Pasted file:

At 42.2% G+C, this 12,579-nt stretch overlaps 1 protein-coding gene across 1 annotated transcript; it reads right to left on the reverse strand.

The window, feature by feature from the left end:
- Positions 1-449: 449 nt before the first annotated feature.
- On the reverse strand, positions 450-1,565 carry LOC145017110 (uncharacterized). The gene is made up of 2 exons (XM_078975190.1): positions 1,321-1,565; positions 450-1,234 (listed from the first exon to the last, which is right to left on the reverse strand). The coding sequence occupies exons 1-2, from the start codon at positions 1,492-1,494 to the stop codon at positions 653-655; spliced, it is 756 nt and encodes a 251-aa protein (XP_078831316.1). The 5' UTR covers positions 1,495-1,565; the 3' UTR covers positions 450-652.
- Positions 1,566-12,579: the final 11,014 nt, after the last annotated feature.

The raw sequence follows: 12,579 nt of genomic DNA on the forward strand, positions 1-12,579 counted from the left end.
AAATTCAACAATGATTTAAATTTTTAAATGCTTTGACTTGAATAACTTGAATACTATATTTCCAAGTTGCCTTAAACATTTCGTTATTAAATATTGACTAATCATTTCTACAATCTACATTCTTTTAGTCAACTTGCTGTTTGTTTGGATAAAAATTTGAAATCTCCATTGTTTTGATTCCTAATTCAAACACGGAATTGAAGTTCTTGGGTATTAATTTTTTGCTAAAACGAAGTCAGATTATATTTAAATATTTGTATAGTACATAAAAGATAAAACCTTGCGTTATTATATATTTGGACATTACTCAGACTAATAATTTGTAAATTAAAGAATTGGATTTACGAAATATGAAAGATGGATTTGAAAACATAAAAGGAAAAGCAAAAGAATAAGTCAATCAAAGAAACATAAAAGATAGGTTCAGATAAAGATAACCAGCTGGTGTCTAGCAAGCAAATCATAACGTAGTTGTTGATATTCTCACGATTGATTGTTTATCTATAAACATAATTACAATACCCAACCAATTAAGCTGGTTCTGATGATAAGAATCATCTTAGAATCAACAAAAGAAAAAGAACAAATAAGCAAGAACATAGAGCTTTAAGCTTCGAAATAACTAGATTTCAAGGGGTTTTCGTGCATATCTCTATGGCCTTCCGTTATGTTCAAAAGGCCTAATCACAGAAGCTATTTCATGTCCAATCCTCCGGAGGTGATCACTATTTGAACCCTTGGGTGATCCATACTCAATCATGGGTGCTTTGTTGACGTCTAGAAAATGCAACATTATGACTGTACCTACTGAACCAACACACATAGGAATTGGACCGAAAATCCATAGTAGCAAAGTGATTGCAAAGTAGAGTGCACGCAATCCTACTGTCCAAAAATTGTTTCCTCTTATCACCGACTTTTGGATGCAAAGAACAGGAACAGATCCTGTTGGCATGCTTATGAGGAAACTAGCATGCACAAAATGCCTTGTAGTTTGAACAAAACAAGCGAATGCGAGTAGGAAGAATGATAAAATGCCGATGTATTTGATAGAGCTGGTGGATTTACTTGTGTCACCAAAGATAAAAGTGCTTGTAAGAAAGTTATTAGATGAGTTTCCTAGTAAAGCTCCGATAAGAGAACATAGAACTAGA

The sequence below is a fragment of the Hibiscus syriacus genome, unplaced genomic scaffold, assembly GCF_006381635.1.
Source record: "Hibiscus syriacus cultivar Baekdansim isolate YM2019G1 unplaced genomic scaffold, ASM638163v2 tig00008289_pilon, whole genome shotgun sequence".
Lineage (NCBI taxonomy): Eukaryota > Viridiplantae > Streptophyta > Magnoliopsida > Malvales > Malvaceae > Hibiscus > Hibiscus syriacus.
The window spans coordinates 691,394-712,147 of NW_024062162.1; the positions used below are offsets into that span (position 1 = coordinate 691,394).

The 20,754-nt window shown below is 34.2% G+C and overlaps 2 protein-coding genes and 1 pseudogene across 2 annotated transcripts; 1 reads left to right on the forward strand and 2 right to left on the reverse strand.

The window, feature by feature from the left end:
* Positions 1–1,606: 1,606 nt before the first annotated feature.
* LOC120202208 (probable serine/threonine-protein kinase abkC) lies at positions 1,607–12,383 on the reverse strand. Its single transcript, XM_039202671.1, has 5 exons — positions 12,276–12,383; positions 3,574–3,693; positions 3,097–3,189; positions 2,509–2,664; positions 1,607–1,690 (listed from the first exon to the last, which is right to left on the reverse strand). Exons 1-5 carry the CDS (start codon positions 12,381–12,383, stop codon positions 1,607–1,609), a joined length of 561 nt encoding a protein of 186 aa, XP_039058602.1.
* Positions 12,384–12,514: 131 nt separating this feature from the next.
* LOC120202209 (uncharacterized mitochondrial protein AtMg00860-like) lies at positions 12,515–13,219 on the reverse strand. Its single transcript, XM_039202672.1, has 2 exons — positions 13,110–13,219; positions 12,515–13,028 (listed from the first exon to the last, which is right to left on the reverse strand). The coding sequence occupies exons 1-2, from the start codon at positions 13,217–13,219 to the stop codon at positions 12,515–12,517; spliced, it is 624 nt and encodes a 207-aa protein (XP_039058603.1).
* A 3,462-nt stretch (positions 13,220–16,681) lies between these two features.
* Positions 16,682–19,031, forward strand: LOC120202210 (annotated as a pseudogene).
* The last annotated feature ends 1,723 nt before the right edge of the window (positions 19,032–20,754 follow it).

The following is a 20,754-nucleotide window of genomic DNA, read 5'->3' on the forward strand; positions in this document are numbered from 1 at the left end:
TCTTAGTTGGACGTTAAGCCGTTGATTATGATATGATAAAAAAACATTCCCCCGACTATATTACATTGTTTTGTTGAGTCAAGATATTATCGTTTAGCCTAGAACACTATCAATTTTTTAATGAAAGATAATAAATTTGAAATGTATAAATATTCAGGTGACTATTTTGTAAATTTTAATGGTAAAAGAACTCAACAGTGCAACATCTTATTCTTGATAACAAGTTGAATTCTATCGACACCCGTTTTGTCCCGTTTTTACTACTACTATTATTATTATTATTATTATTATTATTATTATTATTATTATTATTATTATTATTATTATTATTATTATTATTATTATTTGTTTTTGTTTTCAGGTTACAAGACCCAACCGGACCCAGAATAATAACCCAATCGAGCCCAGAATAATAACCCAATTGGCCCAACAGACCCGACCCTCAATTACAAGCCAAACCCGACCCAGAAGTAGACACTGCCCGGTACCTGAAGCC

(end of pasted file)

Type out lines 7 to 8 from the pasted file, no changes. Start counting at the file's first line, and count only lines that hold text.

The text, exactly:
AAATTCAACAATGATTTAAATTTTTAAATGCTTTGACTTGAATAACTTGAATACTATATTTCCAAGTTGCCTTAAACATTTCGTTATTAAATATTGACTAATCATTTCTACAATCTACATTCTTTTAGTCAACTTGCTGTTTGTTTGGATAAAAATTTGAAATCTCCATTGTTTTGATTCCTAATTCAAACACGGAATTGAAGTTCTTGGGTATTAATTTTTTGCTAAAACGAAGTCAGATTATATTTAAATATTTGTATAGTACATAAAAGATAAAACCTTGCGTTATTATATATTTGGACATTACTCAGACTAATAATTTGTAAATTAAAGAATTGGATTTACGAAATATGAAAGATGGATTTGAAAACATAAAAGGAAAAGCAAAAGAATAAGTCAATCAAAGAAACATAAAAGATAGGTTCAGATAAAGATAACCAGCTGGTGTCTAGCAAGCAAATCATAACGTAGTTGTTGATATTCTCACGATTGATTGTTTATCTATAAACATAATTACAATACCCAACCAATTAAGCTGGTTCTGATGATAAGAATCATCTTAGAATCAACAAAAGAAAAAGAACAAATAAGCAAGAACATAGAGCTTTAAGCTTCGAAATAACTAGATTTCAAGGGGTTTTCGTGCATATCTCTATGGCCTTCCGTTATGTTCAAAAGGCCTAATCACAGAAGCTATTTCATGTCCAATCCTCCGGAGGTGATCACTATTTGAACCCTTGGGTGATCCATACTCAATCATGGGTGCTTTGTTGACGTCTAGAAAATGCAACATTATGACTGTACCTACTGAACCAACACACATAGGAATTGGACCGAAAATCCATAGTAGCAAAGTGATTGCAAAGTAGAGTGCACGCAATCCTACTGTCCAAAAATTGTTTCCTCTTATCACCGACTTTTGGATGCAAAGAACAGGAACAGATCCTGTTGGCATGCTTATGAGGAAACTAGCATGCACAAAATGCCTTGTAGTTTGAACAAAACAAGCGAATGCGAGTAGGAAGAATGATAAAATGCCGATGTATTTGATAGAGCTGGTGGATTTACTTGTGTCACCAAAGATAAAAGTGCTTGTAAGAAAGTTATTAGATGAGTTTCCTAGTAAAGCTCCGATAAGAGAACATAGAACTAGA

The sequence below is a fragment of the Hibiscus syriacus genome, unplaced genomic scaffold, assembly GCF_006381635.1.